Wet floors present a huge slip hazard that can injure workers and while it’s impossible to completely prevent wet surfaces, there are steps you can take to reduce the risk of falling. Here’s how to do a super quick wet floor risk assessment.
Why it Matters
Slips, trips and falls are the largest cause of accidents in the workplace, resulting in more than three days of absence from work in Europe, regardless of the sector. Although falls at work may not seem serious, they can cause major injuries which can impact a company just as much as the employee.
For the company, it results in increased sick days and costs, and can cause decreased productivity and an unhappy work environment. For the team, it’s obviously a hazard to their health. That’s why it’s important to create a culture of safety and a wet floor risk assessment is one way to start.
You need to:
- Identify the Risks.
- Replace Wet Cleaning with Dry Cleaning Wherever Possible.
- Schedule Wet Cleaning During the Least Risky Periods.
- Mark Wet Floor Areas.
- Communicate with Your Team.
Identify the Risks
Start by walking around the place and looking for any potential hazards. Think about the equipment, processes and working conditions that your team faces on a daily basis.
For example, in a bar, liquids such as water, alcohol, juices or sauces can easily spill onto the floor and present a wet floor hazard - either from the spilt liquid or from cleaning it up.
Replace Wet Cleaning with Dry Cleaning Wherever Possible
It’s not just spilt liquids and dirty floors that can present slip hazards for you and your team members. Cleaning can make floor surfaces slippery too.
Combat this by avoiding wet cleaning procedures wherever possible (although in some cases, it might not be an option).
Be aware that all wet cleaning machines and equipment might not fully dry a floor surface if the squeegee is worn or damaged. So, remember to inspect these regularly and replace when necessary.
Consider any advice or instructions from the flooring manufacturer and the hygiene requirements of your workplace and if possible, replace wet cleaning with dry cleaning apart from when cleaners are the only staff present.
Schedule Wet Cleaning During the Least Risky Periods
While dry cleaning may work in some cases, there are other times when you will need to do a wet clean - for instance, you’ll need to do a thorough clean at the end of every night and wet cleaning is the only way to do this.
In these cases, consider:
- Scheduling wet cleaning to less busy times when there are fewer people working.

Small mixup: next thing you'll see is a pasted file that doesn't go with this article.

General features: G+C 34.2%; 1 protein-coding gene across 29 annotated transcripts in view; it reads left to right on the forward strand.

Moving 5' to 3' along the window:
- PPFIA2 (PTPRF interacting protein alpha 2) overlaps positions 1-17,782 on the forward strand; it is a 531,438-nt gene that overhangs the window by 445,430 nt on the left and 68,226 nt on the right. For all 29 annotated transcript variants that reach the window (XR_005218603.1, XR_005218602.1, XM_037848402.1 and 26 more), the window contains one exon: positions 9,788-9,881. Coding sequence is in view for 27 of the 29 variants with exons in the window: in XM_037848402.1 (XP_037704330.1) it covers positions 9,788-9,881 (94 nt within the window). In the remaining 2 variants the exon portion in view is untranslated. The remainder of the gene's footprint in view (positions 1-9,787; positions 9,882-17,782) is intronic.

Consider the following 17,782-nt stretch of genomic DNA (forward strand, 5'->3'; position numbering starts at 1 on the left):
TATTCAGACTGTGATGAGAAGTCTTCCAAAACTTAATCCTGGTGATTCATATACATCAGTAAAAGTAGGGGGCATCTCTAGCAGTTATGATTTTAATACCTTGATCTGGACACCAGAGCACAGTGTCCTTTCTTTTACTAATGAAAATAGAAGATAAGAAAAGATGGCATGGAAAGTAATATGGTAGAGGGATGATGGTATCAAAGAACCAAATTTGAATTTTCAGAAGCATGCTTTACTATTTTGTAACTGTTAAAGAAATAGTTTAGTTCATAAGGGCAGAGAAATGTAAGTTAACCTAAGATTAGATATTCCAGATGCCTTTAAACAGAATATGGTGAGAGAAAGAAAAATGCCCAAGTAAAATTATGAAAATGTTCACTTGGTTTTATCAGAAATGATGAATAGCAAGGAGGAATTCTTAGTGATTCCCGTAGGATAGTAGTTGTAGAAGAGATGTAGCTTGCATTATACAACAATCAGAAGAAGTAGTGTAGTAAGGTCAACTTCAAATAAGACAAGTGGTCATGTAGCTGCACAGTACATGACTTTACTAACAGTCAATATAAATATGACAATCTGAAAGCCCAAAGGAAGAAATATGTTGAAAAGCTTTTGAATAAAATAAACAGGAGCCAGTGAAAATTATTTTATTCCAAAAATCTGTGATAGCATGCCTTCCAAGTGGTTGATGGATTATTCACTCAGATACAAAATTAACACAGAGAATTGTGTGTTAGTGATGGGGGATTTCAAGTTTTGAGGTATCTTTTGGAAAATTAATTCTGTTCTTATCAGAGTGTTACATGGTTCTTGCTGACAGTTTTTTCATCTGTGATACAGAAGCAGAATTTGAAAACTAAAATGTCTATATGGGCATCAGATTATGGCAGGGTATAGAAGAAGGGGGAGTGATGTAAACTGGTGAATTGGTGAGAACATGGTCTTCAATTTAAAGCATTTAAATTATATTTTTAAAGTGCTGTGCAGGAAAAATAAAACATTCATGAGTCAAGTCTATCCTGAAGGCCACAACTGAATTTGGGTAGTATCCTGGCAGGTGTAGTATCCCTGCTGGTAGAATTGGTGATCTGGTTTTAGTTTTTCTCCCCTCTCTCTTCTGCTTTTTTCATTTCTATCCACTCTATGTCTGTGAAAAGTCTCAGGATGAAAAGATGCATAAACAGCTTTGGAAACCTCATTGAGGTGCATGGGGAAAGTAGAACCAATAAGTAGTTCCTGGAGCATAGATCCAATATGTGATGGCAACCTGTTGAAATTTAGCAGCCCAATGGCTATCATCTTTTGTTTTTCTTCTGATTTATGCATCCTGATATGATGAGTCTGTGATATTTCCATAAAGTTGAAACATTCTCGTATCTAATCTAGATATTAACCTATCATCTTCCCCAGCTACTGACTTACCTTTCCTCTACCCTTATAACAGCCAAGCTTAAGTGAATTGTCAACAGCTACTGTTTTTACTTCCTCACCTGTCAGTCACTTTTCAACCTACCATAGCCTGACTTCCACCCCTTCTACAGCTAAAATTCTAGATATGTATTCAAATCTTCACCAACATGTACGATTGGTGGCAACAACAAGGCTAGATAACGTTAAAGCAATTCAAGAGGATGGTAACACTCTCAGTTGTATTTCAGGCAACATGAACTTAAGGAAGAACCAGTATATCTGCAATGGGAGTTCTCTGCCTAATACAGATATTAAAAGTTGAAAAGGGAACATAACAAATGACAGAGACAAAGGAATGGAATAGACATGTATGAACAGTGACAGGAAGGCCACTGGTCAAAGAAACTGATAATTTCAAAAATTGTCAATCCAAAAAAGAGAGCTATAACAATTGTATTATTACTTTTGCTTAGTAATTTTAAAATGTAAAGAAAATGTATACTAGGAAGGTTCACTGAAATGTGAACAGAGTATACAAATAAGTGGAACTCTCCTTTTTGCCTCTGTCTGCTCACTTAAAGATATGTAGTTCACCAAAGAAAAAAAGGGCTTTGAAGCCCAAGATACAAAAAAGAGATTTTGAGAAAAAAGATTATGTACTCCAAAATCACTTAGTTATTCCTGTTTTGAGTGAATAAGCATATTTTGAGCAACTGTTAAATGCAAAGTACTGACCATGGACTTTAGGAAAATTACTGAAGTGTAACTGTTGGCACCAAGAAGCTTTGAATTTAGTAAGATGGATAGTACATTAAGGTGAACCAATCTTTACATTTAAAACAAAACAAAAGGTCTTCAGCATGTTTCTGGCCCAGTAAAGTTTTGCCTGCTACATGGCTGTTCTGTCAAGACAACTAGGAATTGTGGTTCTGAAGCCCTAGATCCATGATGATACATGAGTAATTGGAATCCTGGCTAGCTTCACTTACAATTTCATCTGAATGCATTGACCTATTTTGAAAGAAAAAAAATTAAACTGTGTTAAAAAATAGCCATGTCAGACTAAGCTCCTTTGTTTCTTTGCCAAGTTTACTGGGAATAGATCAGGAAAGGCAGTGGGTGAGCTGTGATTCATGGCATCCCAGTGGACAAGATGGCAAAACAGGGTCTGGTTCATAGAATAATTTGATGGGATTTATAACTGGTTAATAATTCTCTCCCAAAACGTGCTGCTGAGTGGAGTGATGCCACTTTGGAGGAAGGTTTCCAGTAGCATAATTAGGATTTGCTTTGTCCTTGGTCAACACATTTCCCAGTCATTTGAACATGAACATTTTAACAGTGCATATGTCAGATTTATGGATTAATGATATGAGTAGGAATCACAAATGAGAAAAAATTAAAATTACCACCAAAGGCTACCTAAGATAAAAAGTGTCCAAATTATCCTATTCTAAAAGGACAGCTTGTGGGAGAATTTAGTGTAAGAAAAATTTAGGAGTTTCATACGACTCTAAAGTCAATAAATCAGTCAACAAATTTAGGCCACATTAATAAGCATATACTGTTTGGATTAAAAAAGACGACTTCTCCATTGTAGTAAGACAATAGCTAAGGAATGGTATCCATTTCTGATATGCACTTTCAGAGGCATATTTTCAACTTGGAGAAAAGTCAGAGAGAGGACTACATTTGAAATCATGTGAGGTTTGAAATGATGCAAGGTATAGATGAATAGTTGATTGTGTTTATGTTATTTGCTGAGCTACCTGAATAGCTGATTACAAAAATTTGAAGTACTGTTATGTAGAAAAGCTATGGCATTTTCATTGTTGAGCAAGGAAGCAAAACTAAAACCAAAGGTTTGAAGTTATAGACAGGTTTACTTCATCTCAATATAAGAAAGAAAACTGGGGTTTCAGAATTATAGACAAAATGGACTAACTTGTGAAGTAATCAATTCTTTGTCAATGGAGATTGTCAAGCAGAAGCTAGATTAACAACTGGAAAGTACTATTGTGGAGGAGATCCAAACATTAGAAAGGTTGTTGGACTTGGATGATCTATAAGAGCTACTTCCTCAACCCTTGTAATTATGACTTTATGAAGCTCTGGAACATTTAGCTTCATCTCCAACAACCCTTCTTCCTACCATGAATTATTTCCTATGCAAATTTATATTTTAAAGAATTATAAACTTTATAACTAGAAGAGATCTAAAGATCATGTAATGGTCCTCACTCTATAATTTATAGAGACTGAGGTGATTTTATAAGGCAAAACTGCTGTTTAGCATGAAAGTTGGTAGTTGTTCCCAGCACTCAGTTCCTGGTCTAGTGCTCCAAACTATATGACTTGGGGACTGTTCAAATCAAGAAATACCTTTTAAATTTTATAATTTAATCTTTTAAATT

- Redirecting people (workers and customers) to another area of the bar to allow this floor surface to receive maximum drying time before the floor is used.
- Having the floor cleaned as the last task before leaving the workplace so it can dry overnight.
Mark Wet Floor Areas
Ensure that wet floors are always clearly marked with warning signs. This is something your team should already be doing but it can be easy to forget to do it during busy work hours or if the floor is damp, not wet and thus, doesn’t seem “that slippery”.
On the contrary, damp floors can be even more dangerous than wet floors because they look dry yet are deceptively slippery.
There are various wet floor signs you can put up, depending on the area that’s wet and whether it presents a slip hazard on a near-permanent basis. For example:
- A-frame signs and cones are ideal for temporarily wet surfaces.
- Adhesive labels for machines that may occasionally leak water, such as washing machines.
- Industrial-grade floor and wall signs for areas that may constantly get wet, such as near sinks.
Communicate with Your Team
It’s important that your team are always communicating with each other about health and safety. For example, if a particular area has just been cleaned and you’re about to go and fetch a warning sign to put up, remember to warn your nearby colleagues first. This kind of behaviour allows your team to practise preventative activities together, keep each other safe and work productively.
In addition, employers should be training the team on how to reduce slip hazards (among other health and safety protocols). This might include:
- Teaching about the dangers of wet, damp and drying floors and how to reduce their hazards.
- Showing employees how to clean properly and safely.
- Giving clear instructions on when to use wet floor signs and their limitations.
- Training how to segregate wet, damp or drying floors.
- Ensuring cleaners know the proper dilution of floor cleaning products.
Slip-Resistant Shoes Can Protect You at Work
A risk assessment is a great way to start protecting you and your team at work, but investing in slip-resistant footwear can actively keep you all safe. There are various safety features you need to know about, so download our Buying Guide to help you decide which shoes to invest in.